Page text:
ACE will be changing its branding guidelines following questions about the failure of The Space to acknowledge its primary funder on the homepage of its website.
Howard Lake (CC BY-SA 2.0)
Arts Council England (ACE) has told AP that it will be changing its logo guidelines following questions about why The Space, ACE’s flagship digital arts joint-venture with the BBC, has been permitted to ignore the terms and conditions of its grant relating to acknowledgement of ACE funding.
All ACE-funded organisations with websites are required to display ACE’s logo in a “clearly visible” way, positioned “on the home page above the fold” with a link to ACE’s website, “so people know who we are and how they can apply for our support”. Grant recipients – including those who are commissioned to produce work for The Space – are told that “using an acknowledgement logo is a condition of receiving your grant award” on the grounds that “a condition of the public’s support for public funding for arts and culture is knowing where and how their money is being spent”. Also, when the value of support given is “substantial”, ACE reserves the right “to request that we are shown all the communications materials that you produce”. Funding applicants are told that not acknowledging ACE’s support is a breach of its terms and conditions “and may affect your grant payments and/or any other future activity for which you request funding”.
But despite total Lottery funding to The Space that will amount to £11.6m between 2011/12 and the end of 2015/16, ACE has never required The Space to abide by these rules. Until AP pointed out this omission, there was no mention of ACE at all on The Space’s home page, and the only credit for its primary funder was within the ‘About us’ section of its website.
When AP challenged ACE as to why The Space was being permitted to flout its logo rules, a spokesperson replied: “It won’t surprise you to know that there are plenty of organisations that don’t 100% conform to these guidelines, where we are alerted to it, we ask them to look at the guidelines.” Following this, some text appeared in the footer of The Space homepage, crediting The Space as having been “founded by the BBC and Arts Council England”. But there is still no logo and no mention of the funding relationship. An ACE spokesperson defended the omission, telling AP: “the relationship is slightly different in regards to where the logo needs to be, so it’s not really the same rules that might apply say to a Grants for the Arts recipient.” AP asked ACE whether the BBC had blocked the use of ACE’s logo on The Space; whether any other organisations had been given a special dispensation to ignore the funding guidelines; or whether any organisations other than those for which ACE was a ‘Founding Partner’ were exempt from applying its branding guidelines. A spokesperson replied: “I have been informed this morning that we are currently updating our branding guidelines so I think much of what you’ve asked refers to some outdated guidelines I’m afraid.” The new guidelines are due to be published “in the autumn”.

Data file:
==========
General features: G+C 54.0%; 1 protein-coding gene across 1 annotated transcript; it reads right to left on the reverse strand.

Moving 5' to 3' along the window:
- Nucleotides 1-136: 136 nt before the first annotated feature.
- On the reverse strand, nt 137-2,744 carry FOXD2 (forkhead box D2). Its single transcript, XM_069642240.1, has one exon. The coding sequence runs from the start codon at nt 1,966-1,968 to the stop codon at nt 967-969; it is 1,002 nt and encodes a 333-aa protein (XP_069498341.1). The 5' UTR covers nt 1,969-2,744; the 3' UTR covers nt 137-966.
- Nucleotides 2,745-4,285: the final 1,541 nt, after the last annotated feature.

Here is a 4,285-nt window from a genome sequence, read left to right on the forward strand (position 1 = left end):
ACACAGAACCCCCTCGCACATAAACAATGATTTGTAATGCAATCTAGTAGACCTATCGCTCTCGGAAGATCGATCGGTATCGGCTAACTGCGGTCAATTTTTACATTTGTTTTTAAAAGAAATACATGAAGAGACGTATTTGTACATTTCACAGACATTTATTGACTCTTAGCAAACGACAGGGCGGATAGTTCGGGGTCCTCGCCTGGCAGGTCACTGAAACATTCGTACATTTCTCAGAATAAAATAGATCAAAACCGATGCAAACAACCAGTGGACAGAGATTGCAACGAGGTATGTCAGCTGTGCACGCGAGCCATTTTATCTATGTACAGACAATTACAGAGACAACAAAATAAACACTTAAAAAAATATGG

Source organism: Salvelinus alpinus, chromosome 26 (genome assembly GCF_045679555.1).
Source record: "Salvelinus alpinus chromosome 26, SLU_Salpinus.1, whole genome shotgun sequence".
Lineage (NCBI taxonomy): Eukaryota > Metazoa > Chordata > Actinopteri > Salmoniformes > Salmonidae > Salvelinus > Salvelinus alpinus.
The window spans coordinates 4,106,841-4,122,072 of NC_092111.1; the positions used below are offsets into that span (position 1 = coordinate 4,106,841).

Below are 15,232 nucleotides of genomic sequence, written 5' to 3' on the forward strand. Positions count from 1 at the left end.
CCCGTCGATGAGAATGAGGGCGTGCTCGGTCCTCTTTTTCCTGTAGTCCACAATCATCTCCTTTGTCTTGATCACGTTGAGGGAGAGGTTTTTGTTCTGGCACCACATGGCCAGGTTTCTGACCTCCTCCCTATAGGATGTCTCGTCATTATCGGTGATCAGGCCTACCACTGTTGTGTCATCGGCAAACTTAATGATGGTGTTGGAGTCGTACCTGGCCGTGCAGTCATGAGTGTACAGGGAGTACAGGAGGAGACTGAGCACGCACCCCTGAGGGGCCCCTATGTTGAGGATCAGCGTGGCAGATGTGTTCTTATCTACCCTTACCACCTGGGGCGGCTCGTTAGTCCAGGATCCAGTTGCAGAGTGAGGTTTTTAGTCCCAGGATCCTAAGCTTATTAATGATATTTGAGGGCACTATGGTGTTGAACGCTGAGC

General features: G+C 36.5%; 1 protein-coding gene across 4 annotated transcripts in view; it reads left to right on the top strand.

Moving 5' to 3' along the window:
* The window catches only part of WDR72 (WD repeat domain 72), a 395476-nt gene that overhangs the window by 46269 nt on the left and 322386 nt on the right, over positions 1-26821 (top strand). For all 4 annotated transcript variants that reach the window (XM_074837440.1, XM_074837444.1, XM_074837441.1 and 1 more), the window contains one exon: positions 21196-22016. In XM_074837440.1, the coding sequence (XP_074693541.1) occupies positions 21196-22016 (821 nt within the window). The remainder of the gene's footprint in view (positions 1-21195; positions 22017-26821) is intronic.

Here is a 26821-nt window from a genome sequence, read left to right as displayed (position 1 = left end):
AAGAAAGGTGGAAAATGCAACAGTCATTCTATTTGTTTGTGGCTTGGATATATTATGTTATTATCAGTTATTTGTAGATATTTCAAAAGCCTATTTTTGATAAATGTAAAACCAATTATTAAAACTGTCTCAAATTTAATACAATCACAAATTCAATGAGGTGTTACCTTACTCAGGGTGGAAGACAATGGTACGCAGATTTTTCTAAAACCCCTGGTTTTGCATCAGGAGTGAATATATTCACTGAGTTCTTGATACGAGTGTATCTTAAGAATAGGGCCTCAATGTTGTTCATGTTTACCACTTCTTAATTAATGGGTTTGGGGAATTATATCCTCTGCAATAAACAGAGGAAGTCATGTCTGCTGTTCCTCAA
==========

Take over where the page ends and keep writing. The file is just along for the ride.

The Space, which is a Community Interest Company, provides a free-to-access platform for showcasing UK art projects to the general public. It went live in May 2012 with a £3.5m Lottery-funded contribution from ACE for commissioning arts works. When ACE struck a deal with the BBC in 2013 to extend the partnership for three more years, it committed a further £8.1m of Lottery money to The Space. But Lottery rules forbid grant-making to related parties, and in May 2013 ACE had to give assurance to the Minister with responsibility for the National Lottery “that a further award of Lottery funding beyond this £8.1m will not be made”. Also, it had to commit to “altered governance arrangements for The Space beyond an initial three year period such as to remove Arts Council England’s direct involvement”.
Two years later, The Space is now recruiting for a new Chair following the sudden departure of former Chair Alex Graham after just a year in post. The only independent member of the board, he left citing lack of time to do the project justice, though media speculation suggested that his resignation may have been as much to do with a desire for a change in focus by ACE and the BBC. His departure leaves a board of just four – two Arts Council directors, including ACE’s National Director of Communication, and two senior executives from the BBC – although Lisa Opie, the BBC’s Controller of Business, Knowledge and Daytime, does not mention this in her declaration of interests. Three others board members, including former ACE Chief Executive Alan Davey, have left the board in the past six months.
The Space is also without a Chief Executive following the departure of its launch Director Ruth Mackenzie, who has been appointed Director of this summer’s Holland Festival. Recruitment for this role is now underway, and ACE and the BBC are currently reviewing The Space, with a paper on Digital and Creative Media being presented to National Council this month.